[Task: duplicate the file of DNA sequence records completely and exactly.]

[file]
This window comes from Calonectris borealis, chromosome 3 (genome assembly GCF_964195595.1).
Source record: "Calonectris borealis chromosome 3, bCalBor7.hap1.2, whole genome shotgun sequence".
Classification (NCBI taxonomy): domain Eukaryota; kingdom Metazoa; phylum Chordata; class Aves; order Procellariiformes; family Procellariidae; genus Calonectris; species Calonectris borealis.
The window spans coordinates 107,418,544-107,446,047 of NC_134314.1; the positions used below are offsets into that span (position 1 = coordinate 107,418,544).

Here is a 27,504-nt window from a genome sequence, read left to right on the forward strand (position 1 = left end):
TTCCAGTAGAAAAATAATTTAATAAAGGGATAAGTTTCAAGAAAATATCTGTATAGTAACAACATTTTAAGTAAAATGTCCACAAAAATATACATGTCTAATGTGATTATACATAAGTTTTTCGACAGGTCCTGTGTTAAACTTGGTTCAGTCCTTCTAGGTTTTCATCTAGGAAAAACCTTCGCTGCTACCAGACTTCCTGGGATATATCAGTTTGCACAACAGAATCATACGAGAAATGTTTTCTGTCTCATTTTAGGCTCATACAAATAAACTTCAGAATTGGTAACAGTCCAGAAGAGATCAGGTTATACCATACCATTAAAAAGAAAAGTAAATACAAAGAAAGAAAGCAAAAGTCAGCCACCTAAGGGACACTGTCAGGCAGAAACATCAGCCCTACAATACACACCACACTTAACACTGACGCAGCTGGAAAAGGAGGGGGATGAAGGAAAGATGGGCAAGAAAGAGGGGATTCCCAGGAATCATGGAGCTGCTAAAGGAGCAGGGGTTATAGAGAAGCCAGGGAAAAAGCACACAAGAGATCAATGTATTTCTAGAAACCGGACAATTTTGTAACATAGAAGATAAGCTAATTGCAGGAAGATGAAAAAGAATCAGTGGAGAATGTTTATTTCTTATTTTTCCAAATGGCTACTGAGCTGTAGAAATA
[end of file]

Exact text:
This window comes from Calonectris borealis, chromosome 3 (genome assembly GCF_964195595.1).
Source record: "Calonectris borealis chromosome 3, bCalBor7.hap1.2, whole genome shotgun sequence".
Classification (NCBI taxonomy): domain Eukaryota; kingdom Metazoa; phylum Chordata; class Aves; order Procellariiformes; family Procellariidae; genus Calonectris; species Calonectris borealis.
The window spans coordinates 107,418,544-107,446,047 of NC_134314.1; the positions used below are offsets into that span (position 1 = coordinate 107,418,544).

Here is a 27,504-nt window from a genome sequence, read left to right on the forward strand (position 1 = left end):
TTCCAGTAGAAAAATAATTTAATAAAGGGATAAGTTTCAAGAAAATATCTGTATAGTAACAACATTTTAAGTAAAATGTCCACAAAAATATACATGTCTAATGTGATTATACATAAGTTTTTCGACAGGTCCTGTGTTAAACTTGGTTCAGTCCTTCTAGGTTTTCATCTAGGAAAAACCTTCGCTGCTACCAGACTTCCTGGGATATATCAGTTTGCACAACAGAATCATACGAGAAATGTTTTCTGTCTCATTTTAGGCTCATACAAATAAACTTCAGAATTGGTAACAGTCCAGAAGAGATCAGGTTATACCATACCATTAAAAAGAAAAGTAAATACAAAGAAAGAAAGCAAAAGTCAGCCACCTAAGGGACACTGTCAGGCAGAAACATCAGCCCTACAATACACACCACACTTAACACTGACGCAGCTGGAAAAGGAGGGGGATGAAGGAAAGATGGGCAAGAAAGAGGGGATTCCCAGGAATCATGGAGCTGCTAAAGGAGCAGGGGTTATAGAGAAGCCAGGGAAAAAGCACACAAGAGATCAATGTATTTCTAGAAACCGGACAATTTTGTAACATAGAAGATAAGCTAATTGCAGGAAGATGAAAAAGAATCAGTGGAGAATGTTTATTTCTTATTTTTCCAAATGGCTACTGAGCTGTAGAAATA